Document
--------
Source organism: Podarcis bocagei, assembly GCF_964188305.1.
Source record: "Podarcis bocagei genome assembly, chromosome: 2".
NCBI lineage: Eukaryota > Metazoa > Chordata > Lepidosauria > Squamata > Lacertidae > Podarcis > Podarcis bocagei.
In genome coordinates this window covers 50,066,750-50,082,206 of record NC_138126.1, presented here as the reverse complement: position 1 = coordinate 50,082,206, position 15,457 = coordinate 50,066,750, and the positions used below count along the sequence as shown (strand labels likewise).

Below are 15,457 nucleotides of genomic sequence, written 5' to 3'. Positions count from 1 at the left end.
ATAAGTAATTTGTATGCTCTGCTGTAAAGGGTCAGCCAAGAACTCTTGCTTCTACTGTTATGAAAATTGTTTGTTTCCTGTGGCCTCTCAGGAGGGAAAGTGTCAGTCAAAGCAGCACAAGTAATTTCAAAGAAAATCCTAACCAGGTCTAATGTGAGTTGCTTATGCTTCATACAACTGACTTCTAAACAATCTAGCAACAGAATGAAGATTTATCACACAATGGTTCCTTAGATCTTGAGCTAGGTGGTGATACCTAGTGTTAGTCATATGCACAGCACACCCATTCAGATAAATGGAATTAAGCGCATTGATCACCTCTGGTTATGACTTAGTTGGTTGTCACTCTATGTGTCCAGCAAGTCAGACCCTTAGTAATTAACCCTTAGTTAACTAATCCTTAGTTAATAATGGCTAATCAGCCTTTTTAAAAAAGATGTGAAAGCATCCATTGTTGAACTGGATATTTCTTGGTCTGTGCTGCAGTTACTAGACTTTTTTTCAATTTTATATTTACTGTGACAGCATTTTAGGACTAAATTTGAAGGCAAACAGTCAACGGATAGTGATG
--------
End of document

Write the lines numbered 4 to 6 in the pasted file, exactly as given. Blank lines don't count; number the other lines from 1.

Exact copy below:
In genome coordinates this window covers 50,066,750-50,082,206 of record NC_138126.1, presented here as the reverse complement: position 1 = coordinate 50,082,206, position 15,457 = coordinate 50,066,750, and the positions used below count along the sequence as shown (strand labels likewise).

Below are 15,457 nucleotides of genomic sequence, written 5' to 3'. Positions count from 1 at the left end.
ATAAGTAATTTGTATGCTCTGCTGTAAAGGGTCAGCCAAGAACTCTTGCTTCTACTGTTATGAAAATTGTTTGTTTCCTGTGGCCTCTCAGGAGGGAAAGTGTCAGTCAAAGCAGCACAAGTAATTTCAAAGAAAATCCTAACCAGGTCTAATGTGAGTTGCTTATGCTTCATACAACTGACTTCTAAACAATCTAGCAACAGAATGAAGATTTATCACACAATGGTTCCTTAGATCTTGAGCTAGGTGGTGATACCTAGTGTTAGTCATATGCACAGCACACCCATTCAGATAAATGGAATTAAGCGCATTGATCACCTCTGGTTATGACTTAGTTGGTTGTCACTCTATGTGTCCAGCAAGTCAGACCCTTAGTAATTAACCCTTAGTTAACTAATCCTTAGTTAATAATGGCTAATCAGCCTTTTTAAAAAAGATGTGAAAGCATCCATTGTTGAACTGGATATTTCTTGGTCTGTGCTGCAGTTACTAGACTTTTTTTCAATTTTATATTTACTGTGACAGCATTTTAGGACTAAATTTGAAGGCAAACAGTCAACGGATAGTGATG